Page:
The Kingdom, by Witness Lee

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Now we come to the parable of the talents. As genuine Christians we have two aspects in our relationship with the Lord. The first aspect is the relationship of life, and the second is that of our work or function with the Lord. We have both a life and a work relationship with the Lord. On the one hand we are the virgins waiting for the Lord’s coming back. This is the side of life. On the other hand we are also the Lord’s servants, serving Him with the talents He has given us. This is the side of work. With the virgins the matter of love is a very important part. With the servants the matter of functioning and serving is the important part. We have to take care of these two aspects. In life we must be like virgins—wise to get our vessel filled up with the Triune God. As to the matter of work and ministry, we must be the faithful servants who are exercising and using all the talents we have received from the Lord.

As virgins we need oil in our vessel; as servants we need to use our talents. Oil signifies the Spirit that fills up our spirit and eventually our whole inward being. The talents signify the gifts and functions of the Spirit. All real Christians have some gifts and functions given by the Lord. These functions are of the Spirit. If we would be those who love the Lord and who are waiting for His coming back, we need the infilling of the Spirit for the maturity of life. Furthermore, we need to use the gifts or the talents given to us by the Spirit to serve the Lord.

In the parable of the talents, the Christians were in three categories. Those in the first category received five talents, those in the second received two talents, and those in the third received one talent. According to the parable, the problem was not with the first or second category, but only with the third. There was no problem with those who had received five talents or with those who had received two, but the problem was with those who had received only one talent. The five-talented ones represent the stronger believers who have more gifts and more functions. It seems somewhat easy for the five-talented ones and the two-talented ones to function and serve the Lord. But it seems more difficult for the less talented members to serve. Why? It is because they consider that they have received so little. They consider that their function, their service, and their work mean nothing. Because they do not have a large portion, they tend to let the more gifted ones replace them in their function. The danger is for the one-talented members to give up their function. But there is no excuse. All must serve. To the consideration of the one-talented members, the Lord is a hard master. He gathers where He does not scatter, and He reaps where He has not sown.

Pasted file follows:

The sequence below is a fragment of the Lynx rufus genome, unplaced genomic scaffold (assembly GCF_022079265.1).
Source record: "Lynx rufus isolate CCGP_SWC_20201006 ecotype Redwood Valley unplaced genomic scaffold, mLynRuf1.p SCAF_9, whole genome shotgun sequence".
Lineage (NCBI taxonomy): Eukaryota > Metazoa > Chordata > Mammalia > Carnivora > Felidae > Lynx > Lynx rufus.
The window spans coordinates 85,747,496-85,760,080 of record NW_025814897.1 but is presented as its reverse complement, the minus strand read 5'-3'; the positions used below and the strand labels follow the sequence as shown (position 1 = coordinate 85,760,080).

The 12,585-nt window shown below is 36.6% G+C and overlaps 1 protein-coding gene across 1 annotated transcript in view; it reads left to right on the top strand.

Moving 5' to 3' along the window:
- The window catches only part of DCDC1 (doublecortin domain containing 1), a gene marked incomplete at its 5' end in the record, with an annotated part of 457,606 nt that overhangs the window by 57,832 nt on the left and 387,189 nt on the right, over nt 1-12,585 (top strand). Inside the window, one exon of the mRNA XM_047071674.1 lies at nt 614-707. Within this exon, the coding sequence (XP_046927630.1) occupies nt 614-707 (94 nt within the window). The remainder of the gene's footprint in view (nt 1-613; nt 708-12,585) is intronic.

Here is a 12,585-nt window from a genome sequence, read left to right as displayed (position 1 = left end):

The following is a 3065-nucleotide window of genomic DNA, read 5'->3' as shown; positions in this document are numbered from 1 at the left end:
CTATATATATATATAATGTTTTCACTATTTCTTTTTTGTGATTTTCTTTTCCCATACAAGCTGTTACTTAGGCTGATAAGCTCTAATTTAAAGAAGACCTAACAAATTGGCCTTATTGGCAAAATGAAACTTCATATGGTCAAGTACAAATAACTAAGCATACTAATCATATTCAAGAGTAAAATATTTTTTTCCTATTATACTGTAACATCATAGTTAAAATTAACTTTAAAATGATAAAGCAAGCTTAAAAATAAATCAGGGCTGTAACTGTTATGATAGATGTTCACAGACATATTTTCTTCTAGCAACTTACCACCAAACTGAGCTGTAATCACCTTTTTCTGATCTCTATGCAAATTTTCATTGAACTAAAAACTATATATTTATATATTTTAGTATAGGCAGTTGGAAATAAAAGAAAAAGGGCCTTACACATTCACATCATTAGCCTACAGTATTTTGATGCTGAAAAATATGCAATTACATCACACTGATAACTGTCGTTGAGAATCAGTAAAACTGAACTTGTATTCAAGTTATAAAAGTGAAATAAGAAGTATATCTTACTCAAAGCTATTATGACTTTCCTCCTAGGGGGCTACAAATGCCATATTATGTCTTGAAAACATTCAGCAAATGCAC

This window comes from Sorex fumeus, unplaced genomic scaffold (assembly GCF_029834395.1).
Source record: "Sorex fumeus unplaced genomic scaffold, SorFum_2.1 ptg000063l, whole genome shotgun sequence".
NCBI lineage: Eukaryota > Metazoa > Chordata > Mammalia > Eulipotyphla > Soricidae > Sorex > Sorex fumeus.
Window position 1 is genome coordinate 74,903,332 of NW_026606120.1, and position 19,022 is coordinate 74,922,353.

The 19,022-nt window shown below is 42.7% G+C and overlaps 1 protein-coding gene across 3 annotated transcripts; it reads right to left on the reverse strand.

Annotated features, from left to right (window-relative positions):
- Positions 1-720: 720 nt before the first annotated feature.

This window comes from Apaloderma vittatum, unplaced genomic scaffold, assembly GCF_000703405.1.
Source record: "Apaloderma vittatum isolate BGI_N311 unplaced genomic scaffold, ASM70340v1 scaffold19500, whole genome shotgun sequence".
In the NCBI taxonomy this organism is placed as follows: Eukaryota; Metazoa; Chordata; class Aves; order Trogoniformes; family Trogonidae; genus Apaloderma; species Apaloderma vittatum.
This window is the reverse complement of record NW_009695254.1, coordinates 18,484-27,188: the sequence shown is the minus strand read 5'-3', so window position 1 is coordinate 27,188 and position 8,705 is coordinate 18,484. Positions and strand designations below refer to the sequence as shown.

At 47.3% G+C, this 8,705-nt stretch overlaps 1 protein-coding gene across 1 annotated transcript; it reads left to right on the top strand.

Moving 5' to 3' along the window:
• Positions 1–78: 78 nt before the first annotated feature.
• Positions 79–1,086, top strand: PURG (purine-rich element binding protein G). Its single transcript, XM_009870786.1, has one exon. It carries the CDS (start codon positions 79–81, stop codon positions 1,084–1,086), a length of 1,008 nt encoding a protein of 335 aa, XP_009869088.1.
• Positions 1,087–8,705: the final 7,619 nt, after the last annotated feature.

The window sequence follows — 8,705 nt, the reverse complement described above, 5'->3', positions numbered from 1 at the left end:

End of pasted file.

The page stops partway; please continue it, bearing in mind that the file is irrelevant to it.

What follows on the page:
One day the Lord will come back, and when He comes back He will reckon with all His servants. All His servants will have to settle their accounts with Him. At the Lord’s coming back the problem will not be with the five-talented or the two-talented believers. The problem will be with the one-talented ones. They will excuse themselves saying that the Lord is too hard. And the Lord will not deny that He is hard. In a sense the Lord is really hard. He does reap where He didn’t sow, and He does gather where He didn’t scatter. So in a sense, it is right to say that the Lord is hard. If you have ever been in the Lord’s service, you do have the experience that, in a sense, the Lord is hard. For example, concerning the church meetings, do not consider that you can function because you feel the Lord has given you something. Many times it is not like this. Rather, when you come in, your sensation may be that you have nothing, but the Lord still requires you to function. You may excuse yourself saying that the Lord has given you nothing. This means the Lord has not scattered anything to you or sown anything into you, but now He requires some reaping, some harvesting. Many times this is the principle in God’s economy. This is the way of the Lord. This is because, on the one hand we all have to learn to be diligent, and on the other hand we all have to be those who serve by faith.

(The Kingdom, Chapter 36, by Witness Lee)